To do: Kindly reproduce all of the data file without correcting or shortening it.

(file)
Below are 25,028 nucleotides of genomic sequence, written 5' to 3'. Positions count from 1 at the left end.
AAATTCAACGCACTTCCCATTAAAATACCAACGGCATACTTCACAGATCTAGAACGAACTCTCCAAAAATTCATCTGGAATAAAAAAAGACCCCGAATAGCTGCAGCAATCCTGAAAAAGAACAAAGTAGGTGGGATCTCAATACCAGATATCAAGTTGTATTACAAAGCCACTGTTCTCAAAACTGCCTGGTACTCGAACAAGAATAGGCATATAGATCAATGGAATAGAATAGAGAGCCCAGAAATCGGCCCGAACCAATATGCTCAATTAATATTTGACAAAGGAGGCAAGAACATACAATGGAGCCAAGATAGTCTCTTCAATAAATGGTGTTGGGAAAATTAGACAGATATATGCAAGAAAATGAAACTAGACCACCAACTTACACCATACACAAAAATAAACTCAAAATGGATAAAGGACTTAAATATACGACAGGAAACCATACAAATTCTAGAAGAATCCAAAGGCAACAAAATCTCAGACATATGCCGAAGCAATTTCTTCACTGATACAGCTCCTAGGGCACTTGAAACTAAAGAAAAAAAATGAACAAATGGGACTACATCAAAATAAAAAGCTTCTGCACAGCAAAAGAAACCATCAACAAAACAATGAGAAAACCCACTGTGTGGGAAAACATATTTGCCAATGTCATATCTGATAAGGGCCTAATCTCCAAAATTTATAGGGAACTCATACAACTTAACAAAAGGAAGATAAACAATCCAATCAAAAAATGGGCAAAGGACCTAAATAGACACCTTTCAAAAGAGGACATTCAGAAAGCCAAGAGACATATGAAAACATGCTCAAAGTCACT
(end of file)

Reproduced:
Below are 25,028 nucleotides of genomic sequence, written 5' to 3'. Positions count from 1 at the left end.
AAATTCAACGCACTTCCCATTAAAATACCAACGGCATACTTCACAGATCTAGAACGAACTCTCCAAAAATTCATCTGGAATAAAAAAAGACCCCGAATAGCTGCAGCAATCCTGAAAAAGAACAAAGTAGGTGGGATCTCAATACCAGATATCAAGTTGTATTACAAAGCCACTGTTCTCAAAACTGCCTGGTACTCGAACAAGAATAGGCATATAGATCAATGGAATAGAATAGAGAGCCCAGAAATCGGCCCGAACCAATATGCTCAATTAATATTTGACAAAGGAGGCAAGAACATACAATGGAGCCAAGATAGTCTCTTCAATAAATGGTGTTGGGAAAATTAGACAGATATATGCAAGAAAATGAAACTAGACCACCAACTTACACCATACACAAAAATAAACTCAAAATGGATAAAGGACTTAAATATACGACAGGAAACCATACAAATTCTAGAAGAATCCAAAGGCAACAAAATCTCAGACATATGCCGAAGCAATTTCTTCACTGATACAGCTCCTAGGGCACTTGAAACTAAAGAAAAAAAATGAACAAATGGGACTACATCAAAATAAAAAGCTTCTGCACAGCAAAAGAAACCATCAACAAAACAATGAGAAAACCCACTGTGTGGGAAAACATATTTGCCAATGTCATATCTGATAAGGGCCTAATCTCCAAAATTTATAGGGAACTCATACAACTTAACAAAAGGAAGATAAACAATCCAATCAAAAAATGGGCAAAGGACCTAAATAGACACCTTTCAAAAGAGGACATTCAGAAAGCCAAGAGACATATGAAAACATGCTCAAAGTCACT